In the years following the fall of comunism (1989), families - until then living in yments for any given property are (mostly significantly) lower than the rents (for such home).

So, are there any potential tenants, and who are they?

Well, to answer this question, we need to be more area- specific. There are very few rental markets in Slovakia (larger cities having either a large expat community or/and student population), while most smaller to medium towns (and of course villages and countryside) have no rental demand at all. Generally speaking we see two types of tenant.

The first group - students, low income workers, new migrants - rents cheap apartments at rents of 200-300 euro per month, mostly shared by several people. Typical properties are communist built "panelak" flats in areas such as Petrzalka(Bratislava V), and parts of the districts II and IV.

Although rental yields of such properties can be reasonably high (rented on a shared basis), they are unlikely to be a target of property investors. The reason: communist flats are no longer experiencing any capital growth and are, in fact, going down in price in many areas.

The second tenant group consists of foreign expat tenants and companies. The largest and longest established market catering to expats is Bratislava, with one or two secondary cities currently seeing a surge in demand due to significant foreign investments and new concentration of international companies (the new car centres of Trnava and Zilina).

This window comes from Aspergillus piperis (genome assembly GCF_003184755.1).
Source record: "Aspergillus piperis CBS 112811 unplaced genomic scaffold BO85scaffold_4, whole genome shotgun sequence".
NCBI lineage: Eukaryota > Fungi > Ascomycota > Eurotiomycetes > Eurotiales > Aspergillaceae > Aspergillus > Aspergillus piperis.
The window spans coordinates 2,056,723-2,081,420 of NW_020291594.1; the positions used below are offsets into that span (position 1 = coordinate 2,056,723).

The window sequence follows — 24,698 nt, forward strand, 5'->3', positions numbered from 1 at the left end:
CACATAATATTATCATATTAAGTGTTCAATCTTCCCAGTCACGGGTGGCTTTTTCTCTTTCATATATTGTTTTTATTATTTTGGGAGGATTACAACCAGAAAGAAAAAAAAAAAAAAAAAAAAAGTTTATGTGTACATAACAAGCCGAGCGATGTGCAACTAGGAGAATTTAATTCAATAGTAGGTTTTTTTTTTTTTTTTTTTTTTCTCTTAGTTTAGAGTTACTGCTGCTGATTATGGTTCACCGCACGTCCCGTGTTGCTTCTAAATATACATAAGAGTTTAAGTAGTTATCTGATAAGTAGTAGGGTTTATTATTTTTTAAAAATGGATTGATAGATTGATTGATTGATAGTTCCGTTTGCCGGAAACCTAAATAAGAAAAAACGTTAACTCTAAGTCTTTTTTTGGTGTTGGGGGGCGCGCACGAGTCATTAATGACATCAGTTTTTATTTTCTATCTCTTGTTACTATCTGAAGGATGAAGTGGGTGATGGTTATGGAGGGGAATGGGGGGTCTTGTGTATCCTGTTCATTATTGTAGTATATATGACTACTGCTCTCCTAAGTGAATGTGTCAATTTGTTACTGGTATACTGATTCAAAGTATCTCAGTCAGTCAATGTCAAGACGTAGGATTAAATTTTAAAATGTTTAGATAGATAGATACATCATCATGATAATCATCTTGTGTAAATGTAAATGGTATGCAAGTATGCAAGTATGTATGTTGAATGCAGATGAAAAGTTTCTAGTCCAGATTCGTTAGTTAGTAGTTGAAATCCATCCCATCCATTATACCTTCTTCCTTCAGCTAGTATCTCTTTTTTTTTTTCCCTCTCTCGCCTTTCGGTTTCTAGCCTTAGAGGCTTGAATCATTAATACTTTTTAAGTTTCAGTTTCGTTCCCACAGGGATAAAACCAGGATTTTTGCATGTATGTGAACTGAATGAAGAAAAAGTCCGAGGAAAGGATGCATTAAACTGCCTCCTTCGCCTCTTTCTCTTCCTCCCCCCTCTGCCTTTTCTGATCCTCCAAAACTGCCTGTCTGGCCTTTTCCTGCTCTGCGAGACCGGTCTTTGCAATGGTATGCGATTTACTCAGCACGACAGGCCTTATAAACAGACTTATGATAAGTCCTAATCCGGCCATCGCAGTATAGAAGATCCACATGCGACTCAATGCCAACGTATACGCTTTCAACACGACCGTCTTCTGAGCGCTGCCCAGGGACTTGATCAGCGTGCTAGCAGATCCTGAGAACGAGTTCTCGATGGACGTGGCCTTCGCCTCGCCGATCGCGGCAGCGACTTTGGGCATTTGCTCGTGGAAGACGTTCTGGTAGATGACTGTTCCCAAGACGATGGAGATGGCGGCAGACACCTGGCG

Foreign tenants are, however, very particular in terms of property and location, especially in Bratislava, that is not only geographically larger but also offers a wider supply of quality property.

The area of choice for most expat tenants is the city centre (BA I). Good quality flats in well maintained blocks can be rented out at 500-800 euro/month for 1 beds, and 700- 1,200 euro for 2 beds. Larger apartments can achieve up to 2,000 euro/month, however, most foreign tenants look to spend a maximum of 1,000 euro for a 2 bedroom apartment. Rental yields currently range from 5-8% p.a. gross.

Newly built properties with parking can be let (in BA I) at 20% higher rates as they are extremely rare in this area (virtually all property in the city centre consists of classic pre- and post-war blocks; as the name of the 1st
district implies, it is the 'Old Town').